“Sacred Rivers” explores the relationship between religious traditions from around the world and American rivers. From the annual casting away of sins by Jews at the Hudson River to the re-dedication to their faith by Hindus at the Niagara River, the project reveals how ritual connects people to rivers in a way that few have explored.
This is a continuing project and this collection is just a sample of the overall project. To view videos and more information about this project, please visit http://www.sacred-rivers.com/
Hindu ceremony "Shraven" practiced the first full moon of every August. This community of Hindus practices on the Niagra River.
Hindus practice "Shraven" the first full moon of every August. Here they are on the Niagara River.
Buddhist celebrate "Vesak" on the Allegheny River in Pittsburgh
Buddhist carry water that holds special prayers to be released into the Allegheny river in Pittsburgh.
Anyone can offer prayers and release a portion of the water into the river during the Buddhist "Vesak" ceremony. Here, a bystander with a boa constrictor wrapped around his next is offered the water.
Participants to the Vesak ceremony release their good intentions, prayers and hopes with a ladle of water into the Allegheny River in Pittsburgh.
A young man prepares to be baptized in the Fisher River in N.C.
Young men jump into the cold Anclote river in Tarpon Springs, Fla. during the annual "Epiphany" celebration. The young men dive for a cross that has been thrown into the river by Bishop of the church and whoever retrieves the cross is blessed for the following year.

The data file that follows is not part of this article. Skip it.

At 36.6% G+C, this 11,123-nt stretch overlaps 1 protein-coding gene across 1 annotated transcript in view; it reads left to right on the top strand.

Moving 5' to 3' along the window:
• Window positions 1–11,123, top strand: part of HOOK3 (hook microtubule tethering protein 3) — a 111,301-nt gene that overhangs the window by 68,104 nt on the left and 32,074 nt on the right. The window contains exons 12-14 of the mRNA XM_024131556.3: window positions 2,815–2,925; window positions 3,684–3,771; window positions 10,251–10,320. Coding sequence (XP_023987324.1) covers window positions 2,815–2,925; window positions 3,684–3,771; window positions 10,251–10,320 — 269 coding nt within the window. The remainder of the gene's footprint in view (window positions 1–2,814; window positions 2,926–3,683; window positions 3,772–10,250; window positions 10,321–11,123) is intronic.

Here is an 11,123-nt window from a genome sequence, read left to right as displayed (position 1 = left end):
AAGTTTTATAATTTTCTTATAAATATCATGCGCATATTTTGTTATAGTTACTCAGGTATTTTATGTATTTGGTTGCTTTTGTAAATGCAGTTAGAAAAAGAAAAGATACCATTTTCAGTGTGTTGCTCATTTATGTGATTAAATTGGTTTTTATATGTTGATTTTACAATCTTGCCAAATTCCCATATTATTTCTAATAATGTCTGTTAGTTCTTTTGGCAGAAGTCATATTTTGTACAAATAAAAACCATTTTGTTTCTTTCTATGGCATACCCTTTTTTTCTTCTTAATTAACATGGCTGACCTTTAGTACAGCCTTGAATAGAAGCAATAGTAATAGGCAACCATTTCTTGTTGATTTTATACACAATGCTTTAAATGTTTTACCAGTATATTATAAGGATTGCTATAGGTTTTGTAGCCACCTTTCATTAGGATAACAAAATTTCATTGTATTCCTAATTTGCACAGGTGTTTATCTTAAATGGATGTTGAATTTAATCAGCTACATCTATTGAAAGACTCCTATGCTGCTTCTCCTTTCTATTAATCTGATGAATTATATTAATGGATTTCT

The young man that retrieved cross during the Epiphany dive is blessed in front of everyone in the community.
Retrieving the cross. Ephiphany, Tarpon Springs, Fla. on the Anclote River.
The young man that retrieved the cross during Epiphany goes to business and community centers to collect money for the church.
The Anclote River before it meets the ocean in Tarpon Springs, Fla. The Annual Greek Orthodox ceremony "Epiphany" is practiced the first of January.
An Jewish orthodox man stands above the Hudson while practicing "Tashilkh" on the banks of the river. Tashlikh -meaning "cast off"is acustomary Jewish atonement ritual practiced on the afternoon of of Rosh Hashana, or the Jewish New Year. The ritual is performed at a large, natural body of flowing water, preferably, a river.
A Jewish man and son practice Tashlikh on the banks of the Hudson River.
A Jewish family prepare to throw pieces of bread into the Hudson River as part of the Tashlikh ceremony.
A family dedicates their son to the natural world during a River Blessing on the Dan River in NC.
A Father and Son during a "River Blessing" on the Dan river in NC.
Sharon Day (center) concludes River Walk ceremony she led along the Cuyahoga River in Cleveland, Ohio. Day is a member of the Ojibwe tribe in Minnesota and leads river walks all over the U.S to bring awareness to the environmental threats to rivers.
Participants to the River Walk along the Cuyahoga carry water that was collected at the tail waters of the river and will carry it and release it into the head waters on Lake Superior.
The Cuyahoga River threads through the Industrial flats and downtown of Clevland Ohio before dumping into the lake Erie.
The Cuyahoga River Walk ends by releasing waters from the head waters of the river into where it ends at Lake Erie. Native American, Sharon Day leads walks along several rivers throughout the U.S to bring awareness to environmental issues threatening rivers.